In a few pages at the end of Fahrenheit 451, Ray Bradbury gives us an eloquent defense of freedom of speech as he recounts the ridiculous editing of short fiction for consumption by students in the middle 20th century. These pages should be required reading now, as Bradbury reminds us that not only governments can censor thought and art and that all censorship is dangerous and deplorable.
“There is more than one way to burn a book,” he writes. “And the world is full of people running about with lit matches.” This should resonate with anybody paying attention today as misguided activists demand that Netflix remove The Closer from its streaming line-up because they find Dave Chappelle’s jokes offensive. The badly reasoned USA Today op-ed I linked even quotes academics in opposition to Chappelle, which is ironicury because the first victims of the government’s war on books in Fahrenheit are scholars of literature, history and philosophy.
Says Bradbury: “Every minority, be it Baptist/Unitarian, Irish/Italian/Octogenarian/Zen Buddhist/Zionist/Seventh Day Adventist, Women’s Lib/Republican, Mattachine/Four Square Gospel feels it has the will, the right, the duty to douse the kerosene, light the fuse. Every dimwit editor who sees himself as the source of all dreary blanc-mange plain porridge unleavened literature licks his guillotine and eyes the neck of any author who dares to speak above a whisper or write above a nursery rhyme.”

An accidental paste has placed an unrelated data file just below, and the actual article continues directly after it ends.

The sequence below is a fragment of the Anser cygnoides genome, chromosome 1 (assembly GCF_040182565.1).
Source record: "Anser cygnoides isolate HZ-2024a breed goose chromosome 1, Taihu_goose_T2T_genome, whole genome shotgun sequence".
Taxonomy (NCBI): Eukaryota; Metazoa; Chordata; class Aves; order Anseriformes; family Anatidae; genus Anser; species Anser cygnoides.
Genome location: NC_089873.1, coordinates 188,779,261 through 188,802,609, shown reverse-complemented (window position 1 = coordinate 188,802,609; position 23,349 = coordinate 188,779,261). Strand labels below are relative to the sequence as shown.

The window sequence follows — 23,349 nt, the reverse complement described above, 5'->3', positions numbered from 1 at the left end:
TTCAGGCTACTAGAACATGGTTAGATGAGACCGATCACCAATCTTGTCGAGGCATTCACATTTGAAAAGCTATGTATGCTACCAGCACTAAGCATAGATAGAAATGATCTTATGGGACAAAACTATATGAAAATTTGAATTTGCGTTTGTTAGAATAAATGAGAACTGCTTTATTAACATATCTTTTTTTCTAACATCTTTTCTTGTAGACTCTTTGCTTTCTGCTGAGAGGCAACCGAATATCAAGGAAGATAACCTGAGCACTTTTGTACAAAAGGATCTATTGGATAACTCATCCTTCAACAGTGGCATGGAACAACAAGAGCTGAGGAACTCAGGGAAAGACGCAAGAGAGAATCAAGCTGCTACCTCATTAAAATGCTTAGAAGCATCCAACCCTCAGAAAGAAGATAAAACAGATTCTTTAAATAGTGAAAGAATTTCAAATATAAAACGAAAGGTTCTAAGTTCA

Bradbury is as annoyed at the petty censors from society as he is the professionals who kowtow to such audiences, citing market forces as reason enough to blandify art and culture to suit the under-developed tastes of amateur critics.
These few pages, clearly stated and a strong rebuke to the forces of order and obedience now at work in our homogenizing culture, are refreshing and vital.